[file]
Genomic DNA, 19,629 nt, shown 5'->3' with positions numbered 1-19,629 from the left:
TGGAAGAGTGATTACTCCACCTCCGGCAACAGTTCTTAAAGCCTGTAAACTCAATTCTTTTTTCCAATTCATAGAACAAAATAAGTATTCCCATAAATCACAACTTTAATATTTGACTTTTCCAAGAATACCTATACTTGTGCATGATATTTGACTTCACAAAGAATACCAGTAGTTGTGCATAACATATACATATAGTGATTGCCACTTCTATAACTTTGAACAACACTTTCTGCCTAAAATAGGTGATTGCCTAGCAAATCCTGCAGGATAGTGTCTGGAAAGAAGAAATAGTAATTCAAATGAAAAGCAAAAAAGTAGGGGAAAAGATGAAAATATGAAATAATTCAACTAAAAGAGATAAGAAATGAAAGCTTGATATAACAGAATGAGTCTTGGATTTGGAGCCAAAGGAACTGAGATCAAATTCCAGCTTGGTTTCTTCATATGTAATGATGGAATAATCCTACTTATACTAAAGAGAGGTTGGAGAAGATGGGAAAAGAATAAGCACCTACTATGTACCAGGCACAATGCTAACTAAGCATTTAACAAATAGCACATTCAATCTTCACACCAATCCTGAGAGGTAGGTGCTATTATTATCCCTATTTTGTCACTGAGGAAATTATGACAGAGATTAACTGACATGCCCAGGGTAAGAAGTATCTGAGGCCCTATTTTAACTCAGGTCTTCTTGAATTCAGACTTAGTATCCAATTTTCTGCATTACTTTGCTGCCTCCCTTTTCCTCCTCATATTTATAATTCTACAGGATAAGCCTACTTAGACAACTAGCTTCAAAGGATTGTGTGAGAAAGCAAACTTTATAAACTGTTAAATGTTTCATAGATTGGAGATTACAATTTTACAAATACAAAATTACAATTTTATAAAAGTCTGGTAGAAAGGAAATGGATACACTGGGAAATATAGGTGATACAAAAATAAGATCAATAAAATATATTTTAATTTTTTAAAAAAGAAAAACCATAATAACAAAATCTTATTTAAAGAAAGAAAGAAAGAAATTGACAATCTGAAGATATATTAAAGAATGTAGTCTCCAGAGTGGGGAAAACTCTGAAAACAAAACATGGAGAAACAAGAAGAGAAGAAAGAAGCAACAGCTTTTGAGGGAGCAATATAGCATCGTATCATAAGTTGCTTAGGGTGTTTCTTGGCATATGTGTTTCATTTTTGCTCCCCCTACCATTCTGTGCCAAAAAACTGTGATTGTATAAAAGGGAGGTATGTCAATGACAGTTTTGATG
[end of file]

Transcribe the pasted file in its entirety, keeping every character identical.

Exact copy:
Genomic DNA, 19,629 nt, shown 5'->3' with positions numbered 1-19,629 from the left:
TGGAAGAGTGATTACTCCACCTCCGGCAACAGTTCTTAAAGCCTGTAAACTCAATTCTTTTTTCCAATTCATAGAACAAAATAAGTATTCCCATAAATCACAACTTTAATATTTGACTTTTCCAAGAATACCTATACTTGTGCATGATATTTGACTTCACAAAGAATACCAGTAGTTGTGCATAACATATACATATAGTGATTGCCACTTCTATAACTTTGAACAACACTTTCTGCCTAAAATAGGTGATTGCCTAGCAAATCCTGCAGGATAGTGTCTGGAAAGAAGAAATAGTAATTCAAATGAAAAGCAAAAAAGTAGGGGAAAAGATGAAAATATGAAATAATTCAACTAAAAGAGATAAGAAATGAAAGCTTGATATAACAGAATGAGTCTTGGATTTGGAGCCAAAGGAACTGAGATCAAATTCCAGCTTGGTTTCTTCATATGTAATGATGGAATAATCCTACTTATACTAAAGAGAGGTTGGAGAAGATGGGAAAAGAATAAGCACCTACTATGTACCAGGCACAATGCTAACTAAGCATTTAACAAATAGCACATTCAATCTTCACACCAATCCTGAGAGGTAGGTGCTATTATTATCCCTATTTTGTCACTGAGGAAATTATGACAGAGATTAACTGACATGCCCAGGGTAAGAAGTATCTGAGGCCCTATTTTAACTCAGGTCTTCTTGAATTCAGACTTAGTATCCAATTTTCTGCATTACTTTGCTGCCTCCCTTTTCCTCCTCATATTTATAATTCTACAGGATAAGCCTACTTAGACAACTAGCTTCAAAGGATTGTGTGAGAAAGCAAACTTTATAAACTGTTAAATGTTTCATAGATTGGAGATTACAATTTTACAAATACAAAATTACAATTTTATAAAAGTCTGGTAGAAAGGAAATGGATACACTGGGAAATATAGGTGATACAAAAATAAGATCAATAAAATATATTTTAATTTTTTAAAAAAGAAAAACCATAATAACAAAATCTTATTTAAAGAAAGAAAGAAAGAAATTGACAATCTGAAGATATATTAAAGAATGTAGTCTCCAGAGTGGGGAAAACTCTGAAAACAAAACATGGAGAAACAAGAAGAGAAGAAAGAAGCAACAGCTTTTGAGGGAGCAATATAGCATCGTATCATAAGTTGCTTAGGGTGTTTCTTGGCATATGTGTTTCATTTTTGCTCCCCCTACCATTCTGTGCCAAAAAACTGTGATTGTATAAAAGGGAGGTATGTCAATGACAGTTTTGATG